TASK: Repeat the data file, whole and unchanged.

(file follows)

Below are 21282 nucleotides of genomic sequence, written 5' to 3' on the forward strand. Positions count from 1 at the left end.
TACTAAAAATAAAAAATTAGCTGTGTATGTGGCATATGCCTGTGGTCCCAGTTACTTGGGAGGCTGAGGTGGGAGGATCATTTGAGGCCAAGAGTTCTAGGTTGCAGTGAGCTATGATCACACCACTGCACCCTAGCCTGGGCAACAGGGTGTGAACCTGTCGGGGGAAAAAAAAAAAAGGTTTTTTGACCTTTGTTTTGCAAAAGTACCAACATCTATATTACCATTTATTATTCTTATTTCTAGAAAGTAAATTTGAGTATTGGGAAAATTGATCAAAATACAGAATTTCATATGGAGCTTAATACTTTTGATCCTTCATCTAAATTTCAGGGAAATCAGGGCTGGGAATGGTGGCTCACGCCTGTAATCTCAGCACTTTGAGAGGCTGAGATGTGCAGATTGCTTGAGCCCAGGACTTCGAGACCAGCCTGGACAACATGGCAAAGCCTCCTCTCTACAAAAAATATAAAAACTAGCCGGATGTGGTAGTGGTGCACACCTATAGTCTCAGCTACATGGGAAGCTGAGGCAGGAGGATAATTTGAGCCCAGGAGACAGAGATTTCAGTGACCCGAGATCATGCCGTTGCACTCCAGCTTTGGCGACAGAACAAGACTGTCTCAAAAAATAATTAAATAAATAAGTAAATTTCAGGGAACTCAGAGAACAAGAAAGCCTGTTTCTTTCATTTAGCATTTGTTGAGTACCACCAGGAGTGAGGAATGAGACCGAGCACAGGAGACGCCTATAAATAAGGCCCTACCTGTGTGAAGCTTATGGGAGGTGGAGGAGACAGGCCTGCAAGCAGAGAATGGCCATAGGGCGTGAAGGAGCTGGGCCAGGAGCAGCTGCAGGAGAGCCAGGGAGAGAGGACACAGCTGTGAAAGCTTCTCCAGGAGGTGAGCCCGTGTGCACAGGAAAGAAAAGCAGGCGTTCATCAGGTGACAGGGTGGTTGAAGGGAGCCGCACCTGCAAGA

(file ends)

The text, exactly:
Below are 21282 nucleotides of genomic sequence, written 5' to 3' on the forward strand. Positions count from 1 at the left end.
TACTAAAAATAAAAAATTAGCTGTGTATGTGGCATATGCCTGTGGTCCCAGTTACTTGGGAGGCTGAGGTGGGAGGATCATTTGAGGCCAAGAGTTCTAGGTTGCAGTGAGCTATGATCACACCACTGCACCCTAGCCTGGGCAACAGGGTGTGAACCTGTCGGGGGAAAAAAAAAAAAGGTTTTTTGACCTTTGTTTTGCAAAAGTACCAACATCTATATTACCATTTATTATTCTTATTTCTAGAAAGTAAATTTGAGTATTGGGAAAATTGATCAAAATACAGAATTTCATATGGAGCTTAATACTTTTGATCCTTCATCTAAATTTCAGGGAAATCAGGGCTGGGAATGGTGGCTCACGCCTGTAATCTCAGCACTTTGAGAGGCTGAGATGTGCAGATTGCTTGAGCCCAGGACTTCGAGACCAGCCTGGACAACATGGCAAAGCCTCCTCTCTACAAAAAATATAAAAACTAGCCGGATGTGGTAGTGGTGCACACCTATAGTCTCAGCTACATGGGAAGCTGAGGCAGGAGGATAATTTGAGCCCAGGAGACAGAGATTTCAGTGACCCGAGATCATGCCGTTGCACTCCAGCTTTGGCGACAGAACAAGACTGTCTCAAAAAATAATTAAATAAATAAGTAAATTTCAGGGAACTCAGAGAACAAGAAAGCCTGTTTCTTTCATTTAGCATTTGTTGAGTACCACCAGGAGTGAGGAATGAGACCGAGCACAGGAGACGCCTATAAATAAGGCCCTACCTGTGTGAAGCTTATGGGAGGTGGAGGAGACAGGCCTGCAAGCAGAGAATGGCCATAGGGCGTGAAGGAGCTGGGCCAGGAGCAGCTGCAGGAGAGCCAGGGAGAGAGGACACAGCTGTGAAAGCTTCTCCAGGAGGTGAGCCCGTGTGCACAGGAAAGAAAAGCAGGCGTTCATCAGGTGACAGGGTGGTTGAAGGGAGCCGCACCTGCAAGA